By Ryan M. Sutton, Executive Director, Technology Practice Group, Robert Half
Every day there’s a new story about a tech firm in trouble or how the industry is crumbling. And the interest in these articles is through the roof: They’re continuing to hit the front pages in print and getting the lion’s share of views online. When I open LinkedIn and check the “News” section (the box in the upper right corner), a recap of the latest layoffs is always the most popular article, drawing a significantly higher readership than any other piece.
I can understand the interest. Each time employees read a layoffs story, they’re thinking, “Am I next?” Executives reading these stories are thinking: “How will these cuts impact our industry, supply of talent or the stability of our firm?”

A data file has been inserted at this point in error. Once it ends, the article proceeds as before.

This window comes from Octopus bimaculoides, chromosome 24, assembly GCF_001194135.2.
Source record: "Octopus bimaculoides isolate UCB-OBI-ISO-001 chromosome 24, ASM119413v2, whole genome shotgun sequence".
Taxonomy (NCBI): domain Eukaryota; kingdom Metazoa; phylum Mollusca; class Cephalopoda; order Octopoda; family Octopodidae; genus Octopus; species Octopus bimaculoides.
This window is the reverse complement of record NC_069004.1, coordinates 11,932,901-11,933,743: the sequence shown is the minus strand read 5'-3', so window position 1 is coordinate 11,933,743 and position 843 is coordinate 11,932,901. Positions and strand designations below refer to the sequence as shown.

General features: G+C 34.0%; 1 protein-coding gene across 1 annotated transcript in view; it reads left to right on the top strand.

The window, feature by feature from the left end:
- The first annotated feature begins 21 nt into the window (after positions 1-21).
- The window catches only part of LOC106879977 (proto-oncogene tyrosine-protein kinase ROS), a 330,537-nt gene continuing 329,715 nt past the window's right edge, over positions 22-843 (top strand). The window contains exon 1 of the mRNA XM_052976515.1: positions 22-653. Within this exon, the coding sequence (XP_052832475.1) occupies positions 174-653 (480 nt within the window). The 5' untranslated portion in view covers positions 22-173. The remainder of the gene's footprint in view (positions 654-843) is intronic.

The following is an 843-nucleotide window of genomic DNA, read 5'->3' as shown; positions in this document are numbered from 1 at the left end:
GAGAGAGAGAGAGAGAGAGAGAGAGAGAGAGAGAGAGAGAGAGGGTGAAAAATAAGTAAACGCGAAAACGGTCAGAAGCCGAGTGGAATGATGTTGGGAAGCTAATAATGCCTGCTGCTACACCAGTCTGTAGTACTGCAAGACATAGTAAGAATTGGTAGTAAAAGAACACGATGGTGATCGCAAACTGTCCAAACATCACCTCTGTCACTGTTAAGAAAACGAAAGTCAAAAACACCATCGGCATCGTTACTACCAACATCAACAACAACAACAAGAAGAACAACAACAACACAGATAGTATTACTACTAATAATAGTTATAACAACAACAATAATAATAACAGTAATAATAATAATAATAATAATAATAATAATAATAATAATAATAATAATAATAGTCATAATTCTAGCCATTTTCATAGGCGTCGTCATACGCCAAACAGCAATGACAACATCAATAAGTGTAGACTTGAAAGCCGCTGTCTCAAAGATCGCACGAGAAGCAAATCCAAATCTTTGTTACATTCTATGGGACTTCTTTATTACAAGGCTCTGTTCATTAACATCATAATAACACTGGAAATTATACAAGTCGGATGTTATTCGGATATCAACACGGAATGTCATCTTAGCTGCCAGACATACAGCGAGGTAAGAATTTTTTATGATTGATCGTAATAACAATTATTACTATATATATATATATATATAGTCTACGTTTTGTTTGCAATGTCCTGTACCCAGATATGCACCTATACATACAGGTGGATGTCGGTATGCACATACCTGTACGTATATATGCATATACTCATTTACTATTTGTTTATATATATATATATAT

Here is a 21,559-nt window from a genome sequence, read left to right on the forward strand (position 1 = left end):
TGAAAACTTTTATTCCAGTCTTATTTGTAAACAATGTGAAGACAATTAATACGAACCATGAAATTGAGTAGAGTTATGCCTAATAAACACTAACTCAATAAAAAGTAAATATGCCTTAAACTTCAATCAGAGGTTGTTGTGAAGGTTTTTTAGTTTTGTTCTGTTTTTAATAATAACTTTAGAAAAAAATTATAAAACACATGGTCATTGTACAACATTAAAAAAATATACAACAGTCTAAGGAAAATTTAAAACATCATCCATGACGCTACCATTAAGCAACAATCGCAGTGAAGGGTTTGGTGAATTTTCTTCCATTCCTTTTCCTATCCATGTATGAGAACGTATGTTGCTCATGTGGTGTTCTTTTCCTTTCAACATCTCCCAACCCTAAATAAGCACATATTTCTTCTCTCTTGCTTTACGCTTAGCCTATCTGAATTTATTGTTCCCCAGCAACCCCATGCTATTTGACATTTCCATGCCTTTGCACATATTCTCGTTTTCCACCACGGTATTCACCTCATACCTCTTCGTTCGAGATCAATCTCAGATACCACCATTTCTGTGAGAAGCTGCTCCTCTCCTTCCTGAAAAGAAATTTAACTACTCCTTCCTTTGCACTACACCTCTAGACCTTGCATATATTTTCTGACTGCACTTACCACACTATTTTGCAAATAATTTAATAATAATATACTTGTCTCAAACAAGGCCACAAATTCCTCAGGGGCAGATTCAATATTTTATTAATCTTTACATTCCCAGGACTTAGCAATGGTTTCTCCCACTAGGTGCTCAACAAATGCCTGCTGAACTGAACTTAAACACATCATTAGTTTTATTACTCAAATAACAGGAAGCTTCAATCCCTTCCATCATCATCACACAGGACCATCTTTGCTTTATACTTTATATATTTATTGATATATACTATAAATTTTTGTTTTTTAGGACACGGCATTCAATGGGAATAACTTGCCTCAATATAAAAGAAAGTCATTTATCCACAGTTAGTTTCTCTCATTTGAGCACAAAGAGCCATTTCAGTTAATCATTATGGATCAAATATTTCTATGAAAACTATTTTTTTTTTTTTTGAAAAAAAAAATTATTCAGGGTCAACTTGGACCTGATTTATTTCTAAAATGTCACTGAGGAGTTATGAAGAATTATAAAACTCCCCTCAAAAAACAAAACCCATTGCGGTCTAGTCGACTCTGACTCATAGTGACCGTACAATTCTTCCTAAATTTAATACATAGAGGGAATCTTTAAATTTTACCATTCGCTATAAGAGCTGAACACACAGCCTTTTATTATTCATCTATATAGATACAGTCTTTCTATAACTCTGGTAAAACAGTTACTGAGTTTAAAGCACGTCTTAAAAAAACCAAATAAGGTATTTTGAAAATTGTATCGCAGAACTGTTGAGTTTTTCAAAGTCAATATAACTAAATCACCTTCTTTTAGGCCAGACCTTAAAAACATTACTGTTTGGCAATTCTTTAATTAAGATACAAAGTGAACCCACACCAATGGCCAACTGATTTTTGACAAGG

If we shaped our views and activity solely based on headlines, we’d be in deep despair about the state of technology and what’s to come. But at work, as in life, nothing is black and white. There are several points missing from the conversation about the tech landscape.
I want to reframe the dialogue and add different perspectives — ones that I hope will help us all move forward. Below are three of the most common questions I get from job seekers, C-suite executives and reporters, along with answers to provide a fresh context.
1. When will the market go back to normal?